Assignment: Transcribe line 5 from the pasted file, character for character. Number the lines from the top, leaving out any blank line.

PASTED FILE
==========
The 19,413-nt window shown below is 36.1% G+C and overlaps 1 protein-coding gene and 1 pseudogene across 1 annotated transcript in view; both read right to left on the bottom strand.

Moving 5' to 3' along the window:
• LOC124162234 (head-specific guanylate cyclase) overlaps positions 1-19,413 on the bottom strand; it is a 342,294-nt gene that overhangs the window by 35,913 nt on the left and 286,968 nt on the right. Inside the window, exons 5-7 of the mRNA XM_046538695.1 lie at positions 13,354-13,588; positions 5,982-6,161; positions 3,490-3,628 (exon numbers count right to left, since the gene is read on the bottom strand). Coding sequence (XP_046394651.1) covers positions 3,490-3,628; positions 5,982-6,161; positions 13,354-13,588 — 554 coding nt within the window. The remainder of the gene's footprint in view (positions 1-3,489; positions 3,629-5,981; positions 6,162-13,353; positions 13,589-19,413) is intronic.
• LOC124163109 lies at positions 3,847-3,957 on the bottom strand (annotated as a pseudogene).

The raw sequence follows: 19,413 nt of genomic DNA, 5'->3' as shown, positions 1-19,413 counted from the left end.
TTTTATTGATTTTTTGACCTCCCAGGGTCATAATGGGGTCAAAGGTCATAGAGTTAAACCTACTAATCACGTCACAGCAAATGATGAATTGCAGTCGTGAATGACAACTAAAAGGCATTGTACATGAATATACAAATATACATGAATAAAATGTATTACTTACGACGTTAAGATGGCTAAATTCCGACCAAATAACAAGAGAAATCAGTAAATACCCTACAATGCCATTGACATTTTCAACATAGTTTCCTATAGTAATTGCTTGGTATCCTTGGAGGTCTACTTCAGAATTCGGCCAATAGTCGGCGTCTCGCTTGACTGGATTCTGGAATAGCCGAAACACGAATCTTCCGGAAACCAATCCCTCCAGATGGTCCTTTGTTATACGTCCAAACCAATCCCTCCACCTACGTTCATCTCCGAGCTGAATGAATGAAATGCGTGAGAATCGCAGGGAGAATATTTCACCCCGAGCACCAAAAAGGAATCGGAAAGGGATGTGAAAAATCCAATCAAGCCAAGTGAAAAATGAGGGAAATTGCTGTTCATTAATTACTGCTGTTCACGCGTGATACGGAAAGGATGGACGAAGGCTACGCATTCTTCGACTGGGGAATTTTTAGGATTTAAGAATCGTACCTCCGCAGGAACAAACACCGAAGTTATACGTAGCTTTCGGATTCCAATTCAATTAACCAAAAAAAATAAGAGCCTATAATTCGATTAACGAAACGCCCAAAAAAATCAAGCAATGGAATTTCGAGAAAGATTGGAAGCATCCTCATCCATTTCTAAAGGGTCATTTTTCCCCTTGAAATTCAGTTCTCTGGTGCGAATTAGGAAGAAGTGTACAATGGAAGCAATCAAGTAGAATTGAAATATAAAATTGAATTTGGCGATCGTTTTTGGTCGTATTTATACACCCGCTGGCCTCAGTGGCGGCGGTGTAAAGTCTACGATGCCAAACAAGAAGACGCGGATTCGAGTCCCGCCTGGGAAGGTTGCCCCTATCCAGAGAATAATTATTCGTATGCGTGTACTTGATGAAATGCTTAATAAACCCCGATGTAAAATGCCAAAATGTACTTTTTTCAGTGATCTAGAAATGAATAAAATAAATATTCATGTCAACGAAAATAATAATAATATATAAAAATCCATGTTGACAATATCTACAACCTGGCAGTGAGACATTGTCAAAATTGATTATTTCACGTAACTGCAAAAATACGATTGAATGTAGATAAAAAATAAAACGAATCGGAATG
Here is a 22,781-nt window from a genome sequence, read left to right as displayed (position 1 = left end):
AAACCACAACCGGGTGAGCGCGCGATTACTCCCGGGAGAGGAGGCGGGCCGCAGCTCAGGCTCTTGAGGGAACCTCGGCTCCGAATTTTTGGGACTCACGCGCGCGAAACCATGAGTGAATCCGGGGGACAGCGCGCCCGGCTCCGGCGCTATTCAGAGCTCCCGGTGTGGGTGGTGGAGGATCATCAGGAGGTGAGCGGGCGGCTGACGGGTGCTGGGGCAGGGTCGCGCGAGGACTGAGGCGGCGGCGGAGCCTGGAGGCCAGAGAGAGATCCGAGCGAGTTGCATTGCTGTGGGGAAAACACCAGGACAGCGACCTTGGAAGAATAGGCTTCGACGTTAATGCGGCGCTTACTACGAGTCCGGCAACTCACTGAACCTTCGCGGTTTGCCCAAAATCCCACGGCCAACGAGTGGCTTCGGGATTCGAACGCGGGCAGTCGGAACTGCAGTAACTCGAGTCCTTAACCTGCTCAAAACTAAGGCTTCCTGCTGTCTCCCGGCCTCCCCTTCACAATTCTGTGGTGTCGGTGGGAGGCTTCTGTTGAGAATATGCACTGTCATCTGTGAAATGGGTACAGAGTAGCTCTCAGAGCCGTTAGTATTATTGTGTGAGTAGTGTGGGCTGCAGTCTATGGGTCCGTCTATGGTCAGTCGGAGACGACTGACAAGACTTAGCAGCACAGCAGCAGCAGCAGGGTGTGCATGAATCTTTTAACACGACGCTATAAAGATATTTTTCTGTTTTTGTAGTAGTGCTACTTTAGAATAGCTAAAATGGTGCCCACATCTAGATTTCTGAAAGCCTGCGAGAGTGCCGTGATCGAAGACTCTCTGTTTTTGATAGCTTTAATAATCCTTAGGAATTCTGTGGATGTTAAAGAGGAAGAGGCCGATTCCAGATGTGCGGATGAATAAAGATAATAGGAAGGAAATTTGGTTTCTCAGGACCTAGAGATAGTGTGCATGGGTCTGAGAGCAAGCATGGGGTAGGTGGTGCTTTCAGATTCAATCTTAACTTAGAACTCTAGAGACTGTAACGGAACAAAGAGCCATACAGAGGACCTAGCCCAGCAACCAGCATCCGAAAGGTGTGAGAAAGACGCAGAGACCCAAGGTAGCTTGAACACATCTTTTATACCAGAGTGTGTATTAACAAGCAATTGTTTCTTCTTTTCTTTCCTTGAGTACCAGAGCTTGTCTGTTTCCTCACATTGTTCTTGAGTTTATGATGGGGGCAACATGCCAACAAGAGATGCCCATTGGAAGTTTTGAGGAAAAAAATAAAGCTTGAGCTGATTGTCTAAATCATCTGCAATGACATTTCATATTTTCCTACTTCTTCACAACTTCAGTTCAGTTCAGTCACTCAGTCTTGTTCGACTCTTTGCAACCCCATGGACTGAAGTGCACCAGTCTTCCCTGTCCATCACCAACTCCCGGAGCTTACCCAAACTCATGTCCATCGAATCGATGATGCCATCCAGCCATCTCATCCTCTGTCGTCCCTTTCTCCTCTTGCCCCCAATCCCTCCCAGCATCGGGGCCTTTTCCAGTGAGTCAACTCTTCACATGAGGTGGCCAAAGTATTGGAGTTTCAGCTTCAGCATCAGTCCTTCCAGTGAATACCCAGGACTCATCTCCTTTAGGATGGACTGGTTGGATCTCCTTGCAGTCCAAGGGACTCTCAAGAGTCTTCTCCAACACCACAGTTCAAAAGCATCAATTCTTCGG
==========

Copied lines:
The raw sequence follows: 19,413 nt of genomic DNA, 5'->3' as shown, positions 1-19,413 counted from the left end.